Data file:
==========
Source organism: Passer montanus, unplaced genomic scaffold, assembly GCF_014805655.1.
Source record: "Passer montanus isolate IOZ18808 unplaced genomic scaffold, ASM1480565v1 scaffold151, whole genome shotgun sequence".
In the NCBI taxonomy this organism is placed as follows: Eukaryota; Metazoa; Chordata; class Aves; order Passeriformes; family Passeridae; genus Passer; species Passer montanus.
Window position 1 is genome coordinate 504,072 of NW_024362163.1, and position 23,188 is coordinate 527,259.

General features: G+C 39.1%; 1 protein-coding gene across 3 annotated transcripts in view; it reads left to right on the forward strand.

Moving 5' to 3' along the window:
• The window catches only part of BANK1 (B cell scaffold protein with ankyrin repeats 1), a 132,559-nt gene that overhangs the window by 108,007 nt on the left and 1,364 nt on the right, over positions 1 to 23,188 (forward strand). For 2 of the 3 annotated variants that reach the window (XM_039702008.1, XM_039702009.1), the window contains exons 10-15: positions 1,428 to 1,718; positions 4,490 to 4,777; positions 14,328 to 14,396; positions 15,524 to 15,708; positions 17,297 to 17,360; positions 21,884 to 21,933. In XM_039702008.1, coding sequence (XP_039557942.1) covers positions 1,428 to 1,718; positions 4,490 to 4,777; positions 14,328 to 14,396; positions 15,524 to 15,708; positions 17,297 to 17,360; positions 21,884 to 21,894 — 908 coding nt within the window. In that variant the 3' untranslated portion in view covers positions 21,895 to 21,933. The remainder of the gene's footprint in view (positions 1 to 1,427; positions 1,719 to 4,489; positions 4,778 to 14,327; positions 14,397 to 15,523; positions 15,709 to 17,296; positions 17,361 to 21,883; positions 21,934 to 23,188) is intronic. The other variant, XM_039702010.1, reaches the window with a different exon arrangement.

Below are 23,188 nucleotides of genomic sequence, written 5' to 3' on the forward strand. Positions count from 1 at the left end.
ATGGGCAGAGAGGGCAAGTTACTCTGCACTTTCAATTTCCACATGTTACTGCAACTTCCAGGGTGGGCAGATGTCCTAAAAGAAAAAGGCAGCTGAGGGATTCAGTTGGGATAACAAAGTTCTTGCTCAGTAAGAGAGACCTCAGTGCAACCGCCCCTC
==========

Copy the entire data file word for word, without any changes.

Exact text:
Source organism: Passer montanus, unplaced genomic scaffold, assembly GCF_014805655.1.
Source record: "Passer montanus isolate IOZ18808 unplaced genomic scaffold, ASM1480565v1 scaffold151, whole genome shotgun sequence".
In the NCBI taxonomy this organism is placed as follows: Eukaryota; Metazoa; Chordata; class Aves; order Passeriformes; family Passeridae; genus Passer; species Passer montanus.
Window position 1 is genome coordinate 504,072 of NW_024362163.1, and position 23,188 is coordinate 527,259.

General features: G+C 39.1%; 1 protein-coding gene across 3 annotated transcripts in view; it reads left to right on the forward strand.

Moving 5' to 3' along the window:
• The window catches only part of BANK1 (B cell scaffold protein with ankyrin repeats 1), a 132,559-nt gene that overhangs the window by 108,007 nt on the left and 1,364 nt on the right, over positions 1 to 23,188 (forward strand). For 2 of the 3 annotated variants that reach the window (XM_039702008.1, XM_039702009.1), the window contains exons 10-15: positions 1,428 to 1,718; positions 4,490 to 4,777; positions 14,328 to 14,396; positions 15,524 to 15,708; positions 17,297 to 17,360; positions 21,884 to 21,933. In XM_039702008.1, coding sequence (XP_039557942.1) covers positions 1,428 to 1,718; positions 4,490 to 4,777; positions 14,328 to 14,396; positions 15,524 to 15,708; positions 17,297 to 17,360; positions 21,884 to 21,894 — 908 coding nt within the window. In that variant the 3' untranslated portion in view covers positions 21,895 to 21,933. The remainder of the gene's footprint in view (positions 1 to 1,427; positions 1,719 to 4,489; positions 4,778 to 14,327; positions 14,397 to 15,523; positions 15,709 to 17,296; positions 17,361 to 21,883; positions 21,934 to 23,188) is intronic. The other variant, XM_039702010.1, reaches the window with a different exon arrangement.

Below are 23,188 nucleotides of genomic sequence, written 5' to 3' on the forward strand. Positions count from 1 at the left end.
ATGGGCAGAGAGGGCAAGTTACTCTGCACTTTCAATTTCCACATGTTACTGCAACTTCCAGGGTGGGCAGATGTCCTAAAAGAAAAAGGCAGCTGAGGGATTCAGTTGGGATAACAAAGTTCTTGCTCAGTAAGAGAGACCTCAGTGCAACCGCCCCTC